At the base of the Barn, trying to locate the pathway that will lead us up over the cliff face to the top. Watch out for small cactus bushes which grow in amongst the grass. The Barn, St Helena.

On the flat top of the Barn, heading towards the Haystack where the post box is located. The colourful creeper on the ground, grows in the drier caostal regions of St Helena.

On the flat top of the Barn, heading towards the Haystack where the post box is located. The colourful creeper on the ground, grows in the drier caostal regions of St Helena.

Once up above the cliff line, we were effectively on the Barn, but still facing a surprisingly long, uphill trek to reach the plateau. Not for the first time that day I marvelled at the deceiving size of the Barn.

A small, neatly formed rocky hill, at the eastern end of the Barn, beckoned. “Let’s head for that nipple,” I had said, before later learning the correct name was, The Haystack.

The St Helena Wind Shear

The Haystack turned out to be the summit, complete with a post box and visitor’s book. It was a wonderful feeling to stand there, 616m up, taking in the 360 degree panorama. We had really done it, at last. We had hiked ‘the Barn.’ The visitors’ book’s last entry had been written more than a month ago, a clear sign this walk was not easy. Only the week before on Diana’s Peak we’d found four comments in the book ahead of us from that same day. No, the Barn is definitely not for the leisure walker.

At the summit of the Barn on St Helena, 616m high with 360 degree views all round. This post box is not as well visited as the others on St Helena. The top of the Barn can become shrouded in mist very quickly so it's worth aiming to reach the top earlier rather than later in the day.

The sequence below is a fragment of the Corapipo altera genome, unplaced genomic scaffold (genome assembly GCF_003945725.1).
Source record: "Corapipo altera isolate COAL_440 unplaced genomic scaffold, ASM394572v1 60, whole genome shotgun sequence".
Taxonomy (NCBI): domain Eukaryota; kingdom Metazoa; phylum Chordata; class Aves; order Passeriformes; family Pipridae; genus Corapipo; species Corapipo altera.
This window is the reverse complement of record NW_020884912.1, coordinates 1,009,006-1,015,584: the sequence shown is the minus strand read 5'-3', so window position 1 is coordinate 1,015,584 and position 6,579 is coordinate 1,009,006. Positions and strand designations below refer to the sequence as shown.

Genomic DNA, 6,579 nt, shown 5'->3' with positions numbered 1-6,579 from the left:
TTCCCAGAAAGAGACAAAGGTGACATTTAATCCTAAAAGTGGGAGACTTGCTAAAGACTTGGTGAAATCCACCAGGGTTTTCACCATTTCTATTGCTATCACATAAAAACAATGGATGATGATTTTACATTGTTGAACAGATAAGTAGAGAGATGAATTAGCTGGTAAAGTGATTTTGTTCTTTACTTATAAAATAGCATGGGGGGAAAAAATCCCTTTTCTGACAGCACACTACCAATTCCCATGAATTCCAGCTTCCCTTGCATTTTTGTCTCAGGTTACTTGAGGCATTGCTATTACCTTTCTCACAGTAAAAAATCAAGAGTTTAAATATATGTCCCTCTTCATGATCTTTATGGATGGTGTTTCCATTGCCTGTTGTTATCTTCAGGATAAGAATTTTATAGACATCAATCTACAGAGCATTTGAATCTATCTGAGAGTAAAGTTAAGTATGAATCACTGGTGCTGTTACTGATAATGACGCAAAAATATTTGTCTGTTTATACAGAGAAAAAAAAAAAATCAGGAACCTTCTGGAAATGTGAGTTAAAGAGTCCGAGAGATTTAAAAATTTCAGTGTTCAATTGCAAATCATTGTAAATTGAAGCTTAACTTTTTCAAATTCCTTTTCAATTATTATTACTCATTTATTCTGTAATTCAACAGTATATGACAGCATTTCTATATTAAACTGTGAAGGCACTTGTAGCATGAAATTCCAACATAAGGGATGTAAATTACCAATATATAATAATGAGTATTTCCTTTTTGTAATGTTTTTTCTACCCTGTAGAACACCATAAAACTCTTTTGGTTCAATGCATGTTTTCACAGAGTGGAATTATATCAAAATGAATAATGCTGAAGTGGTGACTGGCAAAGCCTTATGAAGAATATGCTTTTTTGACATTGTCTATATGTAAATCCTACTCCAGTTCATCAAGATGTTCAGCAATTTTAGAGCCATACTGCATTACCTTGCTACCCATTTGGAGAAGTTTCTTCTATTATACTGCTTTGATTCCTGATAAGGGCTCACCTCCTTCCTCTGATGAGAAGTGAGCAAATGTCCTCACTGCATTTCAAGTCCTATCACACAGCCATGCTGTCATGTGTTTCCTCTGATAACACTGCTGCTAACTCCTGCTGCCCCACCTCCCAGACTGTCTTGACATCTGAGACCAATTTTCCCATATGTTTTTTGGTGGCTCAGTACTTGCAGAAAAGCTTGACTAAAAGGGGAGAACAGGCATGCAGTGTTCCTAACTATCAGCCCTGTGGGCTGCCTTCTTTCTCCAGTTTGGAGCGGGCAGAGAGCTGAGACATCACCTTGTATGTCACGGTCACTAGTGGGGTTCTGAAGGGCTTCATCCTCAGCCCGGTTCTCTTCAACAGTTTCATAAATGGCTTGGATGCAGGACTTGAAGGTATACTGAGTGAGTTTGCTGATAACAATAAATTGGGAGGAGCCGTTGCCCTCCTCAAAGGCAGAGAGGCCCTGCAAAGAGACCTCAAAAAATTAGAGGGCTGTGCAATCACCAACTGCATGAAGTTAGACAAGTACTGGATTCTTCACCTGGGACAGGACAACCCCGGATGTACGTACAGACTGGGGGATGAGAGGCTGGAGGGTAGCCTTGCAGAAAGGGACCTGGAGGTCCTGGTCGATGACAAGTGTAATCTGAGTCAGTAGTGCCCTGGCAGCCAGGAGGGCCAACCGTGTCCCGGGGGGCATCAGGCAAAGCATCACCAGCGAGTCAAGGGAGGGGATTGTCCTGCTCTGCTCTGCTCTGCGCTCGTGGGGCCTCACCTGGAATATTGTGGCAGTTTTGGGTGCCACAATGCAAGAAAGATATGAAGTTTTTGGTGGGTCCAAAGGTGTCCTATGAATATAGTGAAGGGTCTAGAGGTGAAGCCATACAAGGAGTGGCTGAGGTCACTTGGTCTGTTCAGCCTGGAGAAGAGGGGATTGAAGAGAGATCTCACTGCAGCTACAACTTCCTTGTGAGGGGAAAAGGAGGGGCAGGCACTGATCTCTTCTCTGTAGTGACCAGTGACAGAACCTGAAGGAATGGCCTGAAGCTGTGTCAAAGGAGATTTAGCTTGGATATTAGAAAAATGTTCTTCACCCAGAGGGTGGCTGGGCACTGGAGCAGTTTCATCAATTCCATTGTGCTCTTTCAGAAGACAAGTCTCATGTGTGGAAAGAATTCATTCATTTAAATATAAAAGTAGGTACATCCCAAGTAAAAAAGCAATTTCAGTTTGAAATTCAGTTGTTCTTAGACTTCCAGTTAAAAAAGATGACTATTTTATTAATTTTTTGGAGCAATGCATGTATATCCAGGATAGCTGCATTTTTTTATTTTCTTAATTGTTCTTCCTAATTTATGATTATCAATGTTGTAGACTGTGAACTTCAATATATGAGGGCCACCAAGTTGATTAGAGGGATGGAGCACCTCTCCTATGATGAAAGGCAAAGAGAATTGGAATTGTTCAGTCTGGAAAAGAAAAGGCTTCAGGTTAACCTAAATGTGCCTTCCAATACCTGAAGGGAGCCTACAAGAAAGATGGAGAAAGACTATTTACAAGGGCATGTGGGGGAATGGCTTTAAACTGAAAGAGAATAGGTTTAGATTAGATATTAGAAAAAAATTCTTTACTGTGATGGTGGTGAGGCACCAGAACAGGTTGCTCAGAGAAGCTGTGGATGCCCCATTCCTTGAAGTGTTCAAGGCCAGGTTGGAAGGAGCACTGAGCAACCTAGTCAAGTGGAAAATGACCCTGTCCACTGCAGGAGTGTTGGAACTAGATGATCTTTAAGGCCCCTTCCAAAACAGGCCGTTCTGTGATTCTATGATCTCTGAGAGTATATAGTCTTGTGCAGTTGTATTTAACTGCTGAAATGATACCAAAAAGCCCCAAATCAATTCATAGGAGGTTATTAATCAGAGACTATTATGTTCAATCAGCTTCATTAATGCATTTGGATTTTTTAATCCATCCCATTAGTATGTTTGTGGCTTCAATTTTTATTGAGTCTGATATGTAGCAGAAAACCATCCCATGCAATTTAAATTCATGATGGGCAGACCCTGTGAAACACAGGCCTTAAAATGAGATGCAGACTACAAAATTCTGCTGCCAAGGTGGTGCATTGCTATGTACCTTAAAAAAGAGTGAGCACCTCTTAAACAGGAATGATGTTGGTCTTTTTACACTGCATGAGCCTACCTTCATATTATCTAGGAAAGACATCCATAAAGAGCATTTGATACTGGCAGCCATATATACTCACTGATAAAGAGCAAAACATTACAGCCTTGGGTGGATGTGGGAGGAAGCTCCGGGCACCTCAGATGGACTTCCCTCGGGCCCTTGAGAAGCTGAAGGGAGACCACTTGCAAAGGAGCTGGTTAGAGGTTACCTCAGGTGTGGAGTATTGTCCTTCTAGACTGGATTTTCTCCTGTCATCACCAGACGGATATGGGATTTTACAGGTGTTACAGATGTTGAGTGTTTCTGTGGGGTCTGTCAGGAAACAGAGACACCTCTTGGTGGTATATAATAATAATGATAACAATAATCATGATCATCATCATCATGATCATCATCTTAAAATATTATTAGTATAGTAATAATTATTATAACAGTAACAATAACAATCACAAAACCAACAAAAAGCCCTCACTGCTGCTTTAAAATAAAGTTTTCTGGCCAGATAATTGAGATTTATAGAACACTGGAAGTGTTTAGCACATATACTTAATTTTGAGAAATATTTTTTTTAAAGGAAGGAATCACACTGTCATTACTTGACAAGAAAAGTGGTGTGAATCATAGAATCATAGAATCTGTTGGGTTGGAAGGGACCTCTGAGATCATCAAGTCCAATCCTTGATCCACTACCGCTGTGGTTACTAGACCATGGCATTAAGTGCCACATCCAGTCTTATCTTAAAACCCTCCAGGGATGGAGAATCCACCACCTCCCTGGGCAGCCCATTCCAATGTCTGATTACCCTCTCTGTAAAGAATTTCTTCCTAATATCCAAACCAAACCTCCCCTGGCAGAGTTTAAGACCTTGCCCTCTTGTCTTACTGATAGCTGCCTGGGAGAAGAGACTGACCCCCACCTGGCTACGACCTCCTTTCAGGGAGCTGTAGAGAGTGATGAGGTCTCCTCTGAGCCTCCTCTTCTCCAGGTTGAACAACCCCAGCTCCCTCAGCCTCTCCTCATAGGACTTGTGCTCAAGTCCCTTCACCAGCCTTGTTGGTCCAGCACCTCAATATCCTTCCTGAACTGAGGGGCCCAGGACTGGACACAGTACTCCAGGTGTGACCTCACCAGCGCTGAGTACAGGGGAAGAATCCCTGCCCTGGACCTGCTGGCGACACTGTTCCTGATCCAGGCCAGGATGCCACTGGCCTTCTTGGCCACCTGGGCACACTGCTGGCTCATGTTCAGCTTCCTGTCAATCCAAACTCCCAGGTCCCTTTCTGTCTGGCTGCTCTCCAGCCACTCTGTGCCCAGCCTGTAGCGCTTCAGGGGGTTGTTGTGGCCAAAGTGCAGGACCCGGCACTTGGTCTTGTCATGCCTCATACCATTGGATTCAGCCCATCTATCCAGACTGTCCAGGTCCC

At the summit of the Barn on St Helena, 616m high with 360 degree views all round. This post box is not as well visited as the others on St Helena. The top of the Barn can become shrouded in mist very quickly so it’s worth aiming to reach the top earlier rather than later in the day.

The ice-plant thrives across the top of the Barn where the dry, barren terrain is an ideal habitat for it.

The ice-plant thrives across the top of the Barn where the dry, barren terrain is an ideal habitat for it.

On 18 April, 2016, the very first 'big jet' landed at St Helena, this British Airways, Boeing 737-800, which we photographed from the top of the Barn. To view our blog post from that day with all the pictures and a video, click here.

On 18 April, 2016, the very first ‘big jet’ landed at St Helena, this British Airways, Boeing 737-800, which we photographed from the top of the Barn. To view our blog post from that day with all the pictures and a video, click here.

Cloud (or was it fog) then suddenly threatened the view. A moment of panic! We quickly got busy with the camera, shooting the vista below.